Posted by Optical Solutions on August 9, 2021
Dr. Blake Crowther, principal engineer for imaging optics in the Synopsys Optical Solutions Group, shares his insights about the objectives, challenges, and most satisfying aspects of designing the zoom camera aboard the Mars rover Perseverance. Synopsys optical engineers partnered with Malin Space Science Systems, Motiv Space Systems, and Arizona State University to design the Mastcam-Z zoom lens system using CODE V optical design software.
Can you tell us a little background about this project and the objectives?
Several missions to Mars over the last 10 to 20 years indicated that Mars once held liquid water, which may have provided an environment in which microbial life could have existed. For the Mars 2020 mission, its primary goal is to explore the past habitability of Mars and to prepare and cache a set of samples for potential return to Earth by a future mission.
Perseverance was created for this mission, and on February 18, 2021, the rover arrived on the surface of Mars at the Jezero crater with a suite of cameras and other scientific instrumentation. In terms of optical design, color stereo imaging at variable magnification was needed to accomplish the Mars 2020 primary objectives.
The two Mastcam-Z cameras, which are both mounted on the Remote Sensing Mast, deliver the desired imagery. The Mastcam-Z cameras each make use of the first zoom lenses in interplanetary or deep space applications, which is the reason for the “Z” in the name of the camera (Mast Camera Zoom). In addition to their zoom capability, the lenses can be focused over a broad range of object distances.
What was most challenging about designing the Mastcam-Z?
One of the challenges was the extensive modeling that needed to be done. We had to make sure that the as-fabricated lenses would deliver the necessary image quality over all operational conditions. We therefore modeled all the fabrication processes and the resulting tolerances. We also modeled the lens at the various environmental operating conditions. There are a lot of variables to keep in mind when performing all these analyses. That was challenging!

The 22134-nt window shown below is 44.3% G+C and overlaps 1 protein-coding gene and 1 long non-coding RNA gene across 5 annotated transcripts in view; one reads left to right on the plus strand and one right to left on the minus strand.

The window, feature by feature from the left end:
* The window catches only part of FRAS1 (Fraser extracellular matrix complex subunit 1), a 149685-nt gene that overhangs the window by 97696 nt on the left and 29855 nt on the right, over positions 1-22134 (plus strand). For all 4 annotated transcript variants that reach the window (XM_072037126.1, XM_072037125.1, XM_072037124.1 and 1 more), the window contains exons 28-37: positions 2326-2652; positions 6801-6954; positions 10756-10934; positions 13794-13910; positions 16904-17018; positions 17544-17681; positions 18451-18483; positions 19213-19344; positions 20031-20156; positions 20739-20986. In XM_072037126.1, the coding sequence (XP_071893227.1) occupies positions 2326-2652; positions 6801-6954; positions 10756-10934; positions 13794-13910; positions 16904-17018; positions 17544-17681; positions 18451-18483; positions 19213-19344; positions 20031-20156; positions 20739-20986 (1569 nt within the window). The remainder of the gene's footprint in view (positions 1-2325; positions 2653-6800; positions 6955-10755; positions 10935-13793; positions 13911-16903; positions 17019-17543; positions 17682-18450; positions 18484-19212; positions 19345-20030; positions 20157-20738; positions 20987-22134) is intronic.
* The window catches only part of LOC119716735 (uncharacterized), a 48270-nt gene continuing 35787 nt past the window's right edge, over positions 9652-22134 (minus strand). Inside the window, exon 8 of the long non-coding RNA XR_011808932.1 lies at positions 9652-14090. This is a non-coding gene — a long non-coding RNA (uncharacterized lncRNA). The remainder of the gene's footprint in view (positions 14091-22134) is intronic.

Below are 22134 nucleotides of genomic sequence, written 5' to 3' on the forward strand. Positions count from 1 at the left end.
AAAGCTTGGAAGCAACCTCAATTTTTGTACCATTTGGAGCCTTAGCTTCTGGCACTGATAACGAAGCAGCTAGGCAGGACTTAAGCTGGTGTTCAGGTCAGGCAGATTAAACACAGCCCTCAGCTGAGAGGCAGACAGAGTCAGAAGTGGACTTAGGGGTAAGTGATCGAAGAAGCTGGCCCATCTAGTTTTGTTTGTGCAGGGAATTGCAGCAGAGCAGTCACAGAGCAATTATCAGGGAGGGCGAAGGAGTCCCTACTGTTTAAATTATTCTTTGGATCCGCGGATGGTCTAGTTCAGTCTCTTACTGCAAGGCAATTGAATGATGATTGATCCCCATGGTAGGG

What did you find the most satisfying about this project?
One satisfying moment was when we were able to demonstrate to all the reviewers that the lens would produce excellent image quality over all the operating conditions, and then to see it accepted for fabrication.
Another very satisfying moment was when we received the first images from the engineering model of the camera. This model, though it did not fly, was used to demonstrate that the lens hardware would work.
The most satisfying moment was when we got the first Mastcam-Z image back from Mars. The image was very sharp and showed the geography and geology in incredible detail. We were kept in great suspense until we saw that image!
Any general advice for optical design engineers?
Optical design can be grueling, especially for something that has never been done before. It is important to keep at the design, changing it as needed when the inputs change. Keep agile and keep going on the design. You may have to prove and prove again that the design will deliver –but keep at it. The design and modeling tools in CODE V today are better than ever but they need an intelligent designer to create a design.
Also, be honest when representing the design. If there is a problem, admit it and work to find a solution.
Mars 2020 Perseverance rendering courtesy of NASA/JPL-Caltech
For more detailed information about the optical design of the Mastcam-Z lenses, download the team’s technical paper from our website.
Optical and photonic design topics, including software highlights, commentary on trends, current events, and conferences.